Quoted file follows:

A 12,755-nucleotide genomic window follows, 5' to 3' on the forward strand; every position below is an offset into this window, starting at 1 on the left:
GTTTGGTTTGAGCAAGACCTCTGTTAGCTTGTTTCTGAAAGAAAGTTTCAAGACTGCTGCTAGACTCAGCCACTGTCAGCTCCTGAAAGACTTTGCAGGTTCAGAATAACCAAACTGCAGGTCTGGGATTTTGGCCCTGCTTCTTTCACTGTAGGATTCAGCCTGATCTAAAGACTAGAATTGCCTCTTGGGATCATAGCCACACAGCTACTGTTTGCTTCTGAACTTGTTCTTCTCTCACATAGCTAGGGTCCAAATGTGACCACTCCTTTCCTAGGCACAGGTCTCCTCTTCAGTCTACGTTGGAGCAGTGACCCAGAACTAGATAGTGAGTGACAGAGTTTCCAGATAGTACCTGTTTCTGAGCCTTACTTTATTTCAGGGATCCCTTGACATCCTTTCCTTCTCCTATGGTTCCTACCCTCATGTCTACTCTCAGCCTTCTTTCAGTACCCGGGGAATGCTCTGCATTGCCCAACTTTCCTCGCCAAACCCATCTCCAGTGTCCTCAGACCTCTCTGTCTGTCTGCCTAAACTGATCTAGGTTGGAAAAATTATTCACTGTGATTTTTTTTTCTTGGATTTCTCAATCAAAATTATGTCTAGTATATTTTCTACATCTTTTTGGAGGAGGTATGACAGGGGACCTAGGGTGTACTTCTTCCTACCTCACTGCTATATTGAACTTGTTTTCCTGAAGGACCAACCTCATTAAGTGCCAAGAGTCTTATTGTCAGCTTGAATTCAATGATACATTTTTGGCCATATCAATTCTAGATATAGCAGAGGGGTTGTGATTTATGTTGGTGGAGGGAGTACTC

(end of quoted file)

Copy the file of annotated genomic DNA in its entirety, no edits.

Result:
A 12,755-nucleotide genomic window follows, 5' to 3' on the forward strand; every position below is an offset into this window, starting at 1 on the left:
GTTTGGTTTGAGCAAGACCTCTGTTAGCTTGTTTCTGAAAGAAAGTTTCAAGACTGCTGCTAGACTCAGCCACTGTCAGCTCCTGAAAGACTTTGCAGGTTCAGAATAACCAAACTGCAGGTCTGGGATTTTGGCCCTGCTTCTTTCACTGTAGGATTCAGCCTGATCTAAAGACTAGAATTGCCTCTTGGGATCATAGCCACACAGCTACTGTTTGCTTCTGAACTTGTTCTTCTCTCACATAGCTAGGGTCCAAATGTGACCACTCCTTTCCTAGGCACAGGTCTCCTCTTCAGTCTACGTTGGAGCAGTGACCCAGAACTAGATAGTGAGTGACAGAGTTTCCAGATAGTACCTGTTTCTGAGCCTTACTTTATTTCAGGGATCCCTTGACATCCTTTCCTTCTCCTATGGTTCCTACCCTCATGTCTACTCTCAGCCTTCTTTCAGTACCCGGGGAATGCTCTGCATTGCCCAACTTTCCTCGCCAAACCCATCTCCAGTGTCCTCAGACCTCTCTGTCTGTCTGCCTAAACTGATCTAGGTTGGAAAAATTATTCACTGTGATTTTTTTTTCTTGGATTTCTCAATCAAAATTATGTCTAGTATATTTTCTACATCTTTTTGGAGGAGGTATGACAGGGGACCTAGGGTGTACTTCTTCCTACCTCACTGCTATATTGAACTTGTTTTCCTGAAGGACCAACCTCATTAAGTGCCAAGAGTCTTATTGTCAGCTTGAATTCAATGATACATTTTTGGCCATATCAATTCTAGATATAGCAGAGGGGTTGTGATTTATGTTGGTGGAGGGAGTACTC